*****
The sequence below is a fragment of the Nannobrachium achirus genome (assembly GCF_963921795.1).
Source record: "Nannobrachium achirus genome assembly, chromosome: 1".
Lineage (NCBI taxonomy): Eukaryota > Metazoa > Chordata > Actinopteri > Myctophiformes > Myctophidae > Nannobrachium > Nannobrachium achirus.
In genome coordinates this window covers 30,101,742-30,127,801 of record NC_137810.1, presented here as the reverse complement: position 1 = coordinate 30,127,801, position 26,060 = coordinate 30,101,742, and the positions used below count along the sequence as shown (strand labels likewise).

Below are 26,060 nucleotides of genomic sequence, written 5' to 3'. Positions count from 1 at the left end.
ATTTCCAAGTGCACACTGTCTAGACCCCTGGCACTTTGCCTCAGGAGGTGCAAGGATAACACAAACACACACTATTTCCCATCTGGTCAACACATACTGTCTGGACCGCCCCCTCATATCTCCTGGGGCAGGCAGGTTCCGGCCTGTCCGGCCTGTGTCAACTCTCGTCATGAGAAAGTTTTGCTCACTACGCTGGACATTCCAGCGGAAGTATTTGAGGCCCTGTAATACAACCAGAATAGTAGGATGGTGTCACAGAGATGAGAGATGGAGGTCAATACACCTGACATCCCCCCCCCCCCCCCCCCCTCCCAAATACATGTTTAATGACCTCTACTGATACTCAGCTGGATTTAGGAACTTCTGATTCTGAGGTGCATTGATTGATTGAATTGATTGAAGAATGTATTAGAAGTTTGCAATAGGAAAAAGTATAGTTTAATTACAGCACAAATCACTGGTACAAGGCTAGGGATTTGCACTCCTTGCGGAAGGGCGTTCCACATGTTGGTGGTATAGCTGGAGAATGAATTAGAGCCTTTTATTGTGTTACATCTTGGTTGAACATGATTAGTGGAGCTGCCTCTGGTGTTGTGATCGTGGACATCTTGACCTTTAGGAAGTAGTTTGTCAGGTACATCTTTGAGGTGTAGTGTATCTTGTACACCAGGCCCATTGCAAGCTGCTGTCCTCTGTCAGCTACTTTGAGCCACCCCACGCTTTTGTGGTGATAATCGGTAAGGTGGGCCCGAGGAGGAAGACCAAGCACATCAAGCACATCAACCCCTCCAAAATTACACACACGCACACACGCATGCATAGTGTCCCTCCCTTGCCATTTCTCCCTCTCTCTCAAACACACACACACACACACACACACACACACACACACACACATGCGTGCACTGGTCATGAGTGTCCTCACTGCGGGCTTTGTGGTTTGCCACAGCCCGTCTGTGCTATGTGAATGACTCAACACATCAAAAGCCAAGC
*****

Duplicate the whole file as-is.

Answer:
The sequence below is a fragment of the Nannobrachium achirus genome (assembly GCF_963921795.1).
Source record: "Nannobrachium achirus genome assembly, chromosome: 1".
Lineage (NCBI taxonomy): Eukaryota > Metazoa > Chordata > Actinopteri > Myctophiformes > Myctophidae > Nannobrachium > Nannobrachium achirus.
In genome coordinates this window covers 30,101,742-30,127,801 of record NC_137810.1, presented here as the reverse complement: position 1 = coordinate 30,127,801, position 26,060 = coordinate 30,101,742, and the positions used below count along the sequence as shown (strand labels likewise).

Below are 26,060 nucleotides of genomic sequence, written 5' to 3'. Positions count from 1 at the left end.
ATTTCCAAGTGCACACTGTCTAGACCCCTGGCACTTTGCCTCAGGAGGTGCAAGGATAACACAAACACACACTATTTCCCATCTGGTCAACACATACTGTCTGGACCGCCCCCTCATATCTCCTGGGGCAGGCAGGTTCCGGCCTGTCCGGCCTGTGTCAACTCTCGTCATGAGAAAGTTTTGCTCACTACGCTGGACATTCCAGCGGAAGTATTTGAGGCCCTGTAATACAACCAGAATAGTAGGATGGTGTCACAGAGATGAGAGATGGAGGTCAATACACCTGACATCCCCCCCCCCCCCCCCCCCTCCCAAATACATGTTTAATGACCTCTACTGATACTCAGCTGGATTTAGGAACTTCTGATTCTGAGGTGCATTGATTGATTGAATTGATTGAAGAATGTATTAGAAGTTTGCAATAGGAAAAAGTATAGTTTAATTACAGCACAAATCACTGGTACAAGGCTAGGGATTTGCACTCCTTGCGGAAGGGCGTTCCACATGTTGGTGGTATAGCTGGAGAATGAATTAGAGCCTTTTATTGTGTTACATCTTGGTTGAACATGATTAGTGGAGCTGCCTCTGGTGTTGTGATCGTGGACATCTTGACCTTTAGGAAGTAGTTTGTCAGGTACATCTTTGAGGTGTAGTGTATCTTGTACACCAGGCCCATTGCAAGCTGCTGTCCTCTGTCAGCTACTTTGAGCCACCCCACGCTTTTGTGGTGATAATCGGTAAGGTGGGCCCGAGGAGGAAGACCAAGCACATCAAGCACATCAACCCCTCCAAAATTACACACACGCACACACGCATGCATAGTGTCCCTCCCTTGCCATTTCTCCCTCTCTCTCAAACACACACACACACACACACACACACACACACACACACACATGCGTGCACTGGTCATGAGTGTCCTCACTGCGGGCTTTGTGGTTTGCCACAGCCCGTCTGTGCTATGTGAATGACTCAACACATCAAAAGCCAAGC